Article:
When Night Time Comes

This tattered page from a mid-1920s movie magazine has inspired me for decades. It is one of my treasures. When I was writing Dangerous Curves atop Hollywood Heels, the stories of 14 young women who became actresses in silent films and suffered in their personal and professional lives along the way, I kept this poem and photograph close to be desk–and heart

When I journey out to modern-day Hollywood, this image goes with me. When I walk or drive down Hollywood Boulevard, I try really hard to imagine the little town that existed in the 1920s, that “silent, resting town” that has “wept, and laughed, and worked, and known desire.” I imagine those earth-bound stars whose faiths were lost and whose plans went awry.

Of the ones I wrote about in Dangerous Curves, I believe it is the tragic lives of Barbara La Marr, Marie Prevost, Olive Borden, and Lucille Ricksen that touched me most. When that project was over, I had trouble letting go of  Lucille Ricksen, who joined the heavenly stars in1925. In future postings, I want to share with you items from the scrapbook Lucille and her mother compiled. This enthusiastic teenager, who was thrust into leading lady roles much too early, crammed too much living into her young life. I wish Lady Moon had kept closer watch over little Lucille.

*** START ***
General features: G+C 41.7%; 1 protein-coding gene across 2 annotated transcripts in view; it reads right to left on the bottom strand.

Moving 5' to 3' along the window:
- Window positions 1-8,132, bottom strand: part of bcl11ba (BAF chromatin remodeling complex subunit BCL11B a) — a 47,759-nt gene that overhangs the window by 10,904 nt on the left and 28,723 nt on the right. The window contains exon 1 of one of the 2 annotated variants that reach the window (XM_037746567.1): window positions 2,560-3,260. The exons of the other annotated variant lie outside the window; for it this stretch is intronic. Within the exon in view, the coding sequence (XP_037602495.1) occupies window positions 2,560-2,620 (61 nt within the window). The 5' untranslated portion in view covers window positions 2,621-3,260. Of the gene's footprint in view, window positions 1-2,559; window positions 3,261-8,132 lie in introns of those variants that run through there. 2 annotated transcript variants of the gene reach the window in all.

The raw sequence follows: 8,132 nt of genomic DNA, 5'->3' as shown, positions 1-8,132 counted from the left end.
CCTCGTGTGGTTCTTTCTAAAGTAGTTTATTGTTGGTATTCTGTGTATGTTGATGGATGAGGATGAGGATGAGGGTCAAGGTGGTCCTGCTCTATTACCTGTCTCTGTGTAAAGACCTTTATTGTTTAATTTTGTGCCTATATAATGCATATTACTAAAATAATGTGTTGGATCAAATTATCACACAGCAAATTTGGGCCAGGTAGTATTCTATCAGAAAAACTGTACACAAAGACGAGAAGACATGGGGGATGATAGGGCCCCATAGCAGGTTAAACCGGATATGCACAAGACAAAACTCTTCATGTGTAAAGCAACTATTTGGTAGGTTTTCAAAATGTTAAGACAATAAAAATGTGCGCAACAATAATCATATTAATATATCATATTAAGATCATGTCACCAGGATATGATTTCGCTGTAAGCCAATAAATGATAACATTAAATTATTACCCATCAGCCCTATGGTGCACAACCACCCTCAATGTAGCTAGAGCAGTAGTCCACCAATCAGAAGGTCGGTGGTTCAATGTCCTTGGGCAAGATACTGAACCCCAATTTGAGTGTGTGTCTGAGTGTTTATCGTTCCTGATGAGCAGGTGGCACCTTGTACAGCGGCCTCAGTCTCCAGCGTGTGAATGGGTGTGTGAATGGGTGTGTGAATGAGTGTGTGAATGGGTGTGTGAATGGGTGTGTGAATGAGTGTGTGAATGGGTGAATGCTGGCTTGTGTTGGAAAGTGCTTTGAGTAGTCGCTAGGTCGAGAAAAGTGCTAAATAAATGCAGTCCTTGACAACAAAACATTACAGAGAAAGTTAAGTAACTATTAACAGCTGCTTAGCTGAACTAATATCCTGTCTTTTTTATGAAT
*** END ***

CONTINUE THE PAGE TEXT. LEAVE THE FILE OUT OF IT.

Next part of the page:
Lucille signed this photograph for "Daddy".


5 responses to “When Night Time Comes”

  1. WAW, I have read it all and ENJOYED it so much , U made me forget all about time & that I spend the hall night reading it…Well don ,Keep up the great writing…U really a genius…Thanks for all the joy u gave me… Wishing U all the best of success .

  2. Interesting show that featured Amy in reguards to her past life as Lucille Ricksen. At Amy’s sensitive age I think she certainly is a very brave young lady. Judgement from peers can be unbearably harsh, and then there is a community to possibly take on as well. I admire Amy for the ability to bring her past life story to us, for Amy I hope she finds happiness and aspires to meet all of her dreams.

  3. Michael I wondered why you choose to take interest in a movie star from many generations back, basically unknown, and a silent screen star at that! Glad you did, I love learning about the past whether it be about people, places, artifacts and so on. I plan to look into your books, I am looking so forward to reading them. Had to of been such a twist of events to write about a young silent screen movie star and the sad ending of her life…amazing for you to find her story never really ended.

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